During London Design Festival, Waugh Thistleton Architects and Arup have collaborated with the American Hardwood Export Council to create MultiPly, an interactive modular maze-like installation in The Sackler Courtyard at the V&A.
The pavilion confronts two of the age’s biggest challenges – the need for housing and the urgency to fight climate change – and presents the fusion of modular systems and sustainable construction materials as a possible solution.
The permeable structure is built from a reusable cross-laminated timber (CLT) panel system made of 60cbm of American tulipwood. Director Andrew Waugh says it will show that modular architecture can provide not only efficient solutions but also enjoyable experiences: “The structure will lead people a merry dance up and down staircases and across bridges exploring space and light.” Waugh Thistleton joins an illustrious list of architects who have collaborated with AHEC and Arup on Landmark Projects for LDF. “Waugh Thistleton has been pioneering innovative uses of wood in construction for decades,” says David Venables, AHEC’s European Director. “MultiPly explores a new, more sustainable way of building, bringing together a readily available carbon-negative material – American tulipwood – with modular design.”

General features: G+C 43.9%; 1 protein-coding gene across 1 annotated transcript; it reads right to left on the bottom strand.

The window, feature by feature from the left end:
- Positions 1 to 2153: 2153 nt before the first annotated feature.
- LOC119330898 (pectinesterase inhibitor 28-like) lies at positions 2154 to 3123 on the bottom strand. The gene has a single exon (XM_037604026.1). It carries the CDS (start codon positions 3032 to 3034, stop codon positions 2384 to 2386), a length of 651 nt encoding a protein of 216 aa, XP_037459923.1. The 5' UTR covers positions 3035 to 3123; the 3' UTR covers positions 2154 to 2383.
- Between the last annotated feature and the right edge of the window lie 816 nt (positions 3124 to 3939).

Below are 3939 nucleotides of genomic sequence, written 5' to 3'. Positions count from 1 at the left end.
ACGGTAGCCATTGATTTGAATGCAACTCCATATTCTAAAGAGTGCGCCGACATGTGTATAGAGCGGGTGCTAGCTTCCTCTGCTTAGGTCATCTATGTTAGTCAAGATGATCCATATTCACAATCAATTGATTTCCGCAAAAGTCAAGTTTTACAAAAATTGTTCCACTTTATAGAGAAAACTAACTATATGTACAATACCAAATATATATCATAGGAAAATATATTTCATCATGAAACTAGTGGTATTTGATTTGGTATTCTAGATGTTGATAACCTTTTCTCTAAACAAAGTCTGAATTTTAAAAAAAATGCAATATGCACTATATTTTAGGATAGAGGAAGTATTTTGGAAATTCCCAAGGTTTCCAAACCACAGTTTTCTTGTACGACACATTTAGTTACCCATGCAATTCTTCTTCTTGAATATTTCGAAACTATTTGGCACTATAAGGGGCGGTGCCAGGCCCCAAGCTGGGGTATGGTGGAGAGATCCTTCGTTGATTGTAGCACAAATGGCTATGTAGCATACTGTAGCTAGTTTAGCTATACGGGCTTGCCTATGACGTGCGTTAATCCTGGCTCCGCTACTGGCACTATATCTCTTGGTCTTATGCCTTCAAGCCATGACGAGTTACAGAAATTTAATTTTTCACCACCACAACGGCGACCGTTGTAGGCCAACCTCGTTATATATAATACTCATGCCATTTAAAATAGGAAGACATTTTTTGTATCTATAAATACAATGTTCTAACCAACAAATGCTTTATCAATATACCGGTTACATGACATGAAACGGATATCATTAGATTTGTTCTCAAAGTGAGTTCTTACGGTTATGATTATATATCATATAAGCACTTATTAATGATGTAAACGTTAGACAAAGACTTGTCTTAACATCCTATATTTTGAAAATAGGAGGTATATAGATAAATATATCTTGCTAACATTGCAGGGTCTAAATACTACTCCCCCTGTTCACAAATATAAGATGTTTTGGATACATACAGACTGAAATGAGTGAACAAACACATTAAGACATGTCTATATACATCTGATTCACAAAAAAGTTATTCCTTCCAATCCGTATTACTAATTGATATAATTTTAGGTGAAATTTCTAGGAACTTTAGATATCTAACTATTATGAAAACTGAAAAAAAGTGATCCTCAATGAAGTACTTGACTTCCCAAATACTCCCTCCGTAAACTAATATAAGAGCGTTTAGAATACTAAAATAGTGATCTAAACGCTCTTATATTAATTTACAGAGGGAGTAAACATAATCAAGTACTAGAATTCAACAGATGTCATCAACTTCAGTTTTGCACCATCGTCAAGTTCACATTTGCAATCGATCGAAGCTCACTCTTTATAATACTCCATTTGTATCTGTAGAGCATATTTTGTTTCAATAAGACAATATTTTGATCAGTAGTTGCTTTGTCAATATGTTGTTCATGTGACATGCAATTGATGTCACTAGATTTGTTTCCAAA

The project is also a chance to highlight the structural and aesthetic properties of CLT, adds Carolina Bartram, Lead Project Director at Arup. “There is increasing topical discourse on the use of CLT as a material of choice for commercial and residential development. MultiPly provides a fabulous opportunity to showcase how advances in timber technology, together with a focus on modularity and efficiency, means we should embrace timber for future developments.”
MultiPly is carbon neutral: all carbon emissions due to hardwood extraction and processing, together with fabrication and installation of the structure and all transport stages, are offset by the carbon stored in the finished structure and the energy generated by incineration of process wood waste.